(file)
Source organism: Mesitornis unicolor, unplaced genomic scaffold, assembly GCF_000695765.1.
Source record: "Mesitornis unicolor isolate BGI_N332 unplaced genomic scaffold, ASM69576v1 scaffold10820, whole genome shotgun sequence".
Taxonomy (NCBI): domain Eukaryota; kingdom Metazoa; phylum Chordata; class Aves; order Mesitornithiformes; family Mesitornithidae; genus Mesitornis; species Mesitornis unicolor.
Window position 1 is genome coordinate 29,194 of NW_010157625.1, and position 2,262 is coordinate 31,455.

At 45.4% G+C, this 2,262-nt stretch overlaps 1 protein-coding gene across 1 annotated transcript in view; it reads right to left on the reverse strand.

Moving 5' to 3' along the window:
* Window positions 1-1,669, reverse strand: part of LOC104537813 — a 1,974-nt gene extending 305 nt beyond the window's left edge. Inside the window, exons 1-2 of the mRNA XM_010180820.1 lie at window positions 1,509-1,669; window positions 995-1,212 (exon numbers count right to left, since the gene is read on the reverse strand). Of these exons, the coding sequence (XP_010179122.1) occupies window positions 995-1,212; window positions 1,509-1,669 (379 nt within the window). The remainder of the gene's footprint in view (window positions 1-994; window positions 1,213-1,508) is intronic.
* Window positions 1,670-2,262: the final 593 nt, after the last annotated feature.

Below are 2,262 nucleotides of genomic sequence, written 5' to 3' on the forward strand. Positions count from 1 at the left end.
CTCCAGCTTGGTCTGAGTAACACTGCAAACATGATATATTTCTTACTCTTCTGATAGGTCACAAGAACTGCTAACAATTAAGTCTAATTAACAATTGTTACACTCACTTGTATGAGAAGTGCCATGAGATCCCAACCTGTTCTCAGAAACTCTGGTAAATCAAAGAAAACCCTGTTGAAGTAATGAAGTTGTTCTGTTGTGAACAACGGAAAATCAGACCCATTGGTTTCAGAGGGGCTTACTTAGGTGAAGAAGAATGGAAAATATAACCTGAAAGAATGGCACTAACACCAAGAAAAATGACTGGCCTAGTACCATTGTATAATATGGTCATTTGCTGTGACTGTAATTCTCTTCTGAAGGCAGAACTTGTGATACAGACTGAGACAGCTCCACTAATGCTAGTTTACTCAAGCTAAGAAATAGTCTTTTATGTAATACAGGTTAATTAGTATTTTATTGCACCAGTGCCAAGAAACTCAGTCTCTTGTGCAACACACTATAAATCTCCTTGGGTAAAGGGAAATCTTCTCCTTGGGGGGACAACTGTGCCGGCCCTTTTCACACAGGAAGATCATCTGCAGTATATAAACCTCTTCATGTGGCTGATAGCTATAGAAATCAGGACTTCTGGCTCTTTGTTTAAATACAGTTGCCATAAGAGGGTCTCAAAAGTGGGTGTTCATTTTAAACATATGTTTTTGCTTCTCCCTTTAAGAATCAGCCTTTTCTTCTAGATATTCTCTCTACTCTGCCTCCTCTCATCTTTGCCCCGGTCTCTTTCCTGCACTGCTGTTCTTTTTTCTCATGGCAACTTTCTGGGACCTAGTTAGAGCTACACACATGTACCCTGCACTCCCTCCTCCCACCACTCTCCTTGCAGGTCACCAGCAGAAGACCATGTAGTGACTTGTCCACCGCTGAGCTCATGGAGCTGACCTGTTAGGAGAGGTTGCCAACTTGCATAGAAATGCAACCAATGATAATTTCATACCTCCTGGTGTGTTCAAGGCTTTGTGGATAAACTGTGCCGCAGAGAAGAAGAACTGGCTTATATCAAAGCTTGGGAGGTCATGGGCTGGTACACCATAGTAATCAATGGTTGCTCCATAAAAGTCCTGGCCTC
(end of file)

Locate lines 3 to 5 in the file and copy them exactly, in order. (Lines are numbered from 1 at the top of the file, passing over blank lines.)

Taxonomy (NCBI): domain Eukaryota; kingdom Metazoa; phylum Chordata; class Aves; order Mesitornithiformes; family Mesitornithidae; genus Mesitornis; species Mesitornis unicolor.
Window position 1 is genome coordinate 29,194 of NW_010157625.1, and position 2,262 is coordinate 31,455.

At 45.4% G+C, this 2,262-nt stretch overlaps 1 protein-coding gene across 1 annotated transcript in view; it reads right to left on the reverse strand.